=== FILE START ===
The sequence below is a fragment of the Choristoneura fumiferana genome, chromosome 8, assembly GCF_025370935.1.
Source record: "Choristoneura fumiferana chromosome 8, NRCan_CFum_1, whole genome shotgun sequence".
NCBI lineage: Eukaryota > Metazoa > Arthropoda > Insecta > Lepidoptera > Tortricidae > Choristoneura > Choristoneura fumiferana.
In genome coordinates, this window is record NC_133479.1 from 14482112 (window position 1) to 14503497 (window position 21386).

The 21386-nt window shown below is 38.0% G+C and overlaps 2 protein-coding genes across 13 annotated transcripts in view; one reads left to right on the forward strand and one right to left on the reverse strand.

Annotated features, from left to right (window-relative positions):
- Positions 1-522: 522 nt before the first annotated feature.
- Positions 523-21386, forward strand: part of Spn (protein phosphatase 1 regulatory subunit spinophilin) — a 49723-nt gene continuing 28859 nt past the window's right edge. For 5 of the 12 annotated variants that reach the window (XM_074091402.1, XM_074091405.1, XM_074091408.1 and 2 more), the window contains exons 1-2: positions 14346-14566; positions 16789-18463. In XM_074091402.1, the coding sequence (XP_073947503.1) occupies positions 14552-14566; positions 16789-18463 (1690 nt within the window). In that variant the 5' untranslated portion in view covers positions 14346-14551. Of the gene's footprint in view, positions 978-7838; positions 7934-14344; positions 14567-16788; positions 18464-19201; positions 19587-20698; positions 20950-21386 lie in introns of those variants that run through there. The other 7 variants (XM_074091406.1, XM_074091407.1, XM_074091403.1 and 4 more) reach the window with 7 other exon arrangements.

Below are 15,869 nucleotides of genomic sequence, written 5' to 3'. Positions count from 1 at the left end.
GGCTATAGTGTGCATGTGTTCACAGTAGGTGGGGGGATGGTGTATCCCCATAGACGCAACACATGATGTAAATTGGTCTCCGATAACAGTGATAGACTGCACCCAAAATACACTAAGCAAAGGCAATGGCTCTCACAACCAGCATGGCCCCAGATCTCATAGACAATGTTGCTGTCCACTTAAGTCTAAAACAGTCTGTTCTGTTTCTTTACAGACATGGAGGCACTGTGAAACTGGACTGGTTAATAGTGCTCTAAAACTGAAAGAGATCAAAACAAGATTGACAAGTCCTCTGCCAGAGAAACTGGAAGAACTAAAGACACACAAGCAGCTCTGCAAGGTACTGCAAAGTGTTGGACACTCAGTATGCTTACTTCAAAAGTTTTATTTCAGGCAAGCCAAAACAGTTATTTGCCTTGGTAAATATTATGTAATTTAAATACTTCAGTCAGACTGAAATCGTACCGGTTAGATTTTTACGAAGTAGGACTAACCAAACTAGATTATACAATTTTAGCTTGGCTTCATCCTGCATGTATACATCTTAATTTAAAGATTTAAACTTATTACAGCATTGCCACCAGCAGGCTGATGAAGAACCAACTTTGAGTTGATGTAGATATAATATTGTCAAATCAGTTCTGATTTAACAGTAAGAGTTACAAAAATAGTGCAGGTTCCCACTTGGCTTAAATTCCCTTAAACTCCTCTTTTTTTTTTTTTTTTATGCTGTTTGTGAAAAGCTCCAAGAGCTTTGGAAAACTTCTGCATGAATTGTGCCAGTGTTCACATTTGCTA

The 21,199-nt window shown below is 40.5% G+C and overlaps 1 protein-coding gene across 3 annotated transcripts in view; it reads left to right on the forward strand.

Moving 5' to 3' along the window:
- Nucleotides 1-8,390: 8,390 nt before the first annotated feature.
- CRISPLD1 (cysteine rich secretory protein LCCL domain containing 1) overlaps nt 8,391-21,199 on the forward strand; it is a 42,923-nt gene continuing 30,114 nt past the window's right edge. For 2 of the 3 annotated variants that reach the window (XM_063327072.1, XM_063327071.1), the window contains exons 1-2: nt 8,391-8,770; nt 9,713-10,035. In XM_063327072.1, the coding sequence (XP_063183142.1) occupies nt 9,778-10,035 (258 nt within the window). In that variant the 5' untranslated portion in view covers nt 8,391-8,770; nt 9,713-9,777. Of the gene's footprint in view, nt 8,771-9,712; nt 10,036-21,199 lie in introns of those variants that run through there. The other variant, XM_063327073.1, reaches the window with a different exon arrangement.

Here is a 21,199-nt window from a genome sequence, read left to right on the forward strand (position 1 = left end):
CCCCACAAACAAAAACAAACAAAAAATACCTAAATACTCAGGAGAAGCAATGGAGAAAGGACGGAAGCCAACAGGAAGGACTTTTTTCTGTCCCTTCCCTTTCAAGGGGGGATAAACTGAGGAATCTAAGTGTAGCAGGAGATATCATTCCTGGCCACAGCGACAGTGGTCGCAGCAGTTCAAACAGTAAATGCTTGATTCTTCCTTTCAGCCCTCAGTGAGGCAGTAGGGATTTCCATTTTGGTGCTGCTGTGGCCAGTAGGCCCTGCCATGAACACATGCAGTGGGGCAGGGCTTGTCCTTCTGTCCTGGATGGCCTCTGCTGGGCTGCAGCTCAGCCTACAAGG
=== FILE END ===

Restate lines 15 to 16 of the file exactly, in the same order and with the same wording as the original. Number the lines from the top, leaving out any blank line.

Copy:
Here is a 21,199-nt window from a genome sequence, read left to right on the forward strand (position 1 = left end):
CCCCACAAACAAAAACAAACAAAAAATACCTAAATACTCAGGAGAAGCAATGGAGAAAGGACGGAAGCCAACAGGAAGGACTTTTTTCTGTCCCTTCCCTTTCAAGGGGGGATAAACTGAGGAATCTAAGTGTAGCAGGAGATATCATTCCTGGCCACAGCGACAGTGGTCGCAGCAGTTCAAACAGTAAATGCTTGATTCTTCCTTTCAGCCCTCAGTGAGGCAGTAGGGATTTCCATTTTGGTGCTGCTGTGGCCAGTAGGCCCTGCCATGAACACATGCAGTGGGGCAGGGCTTGTCCTTCTGTCCTGGATGGCCTCTGCTGGGCTGCAGCTCAGCCTACAAGG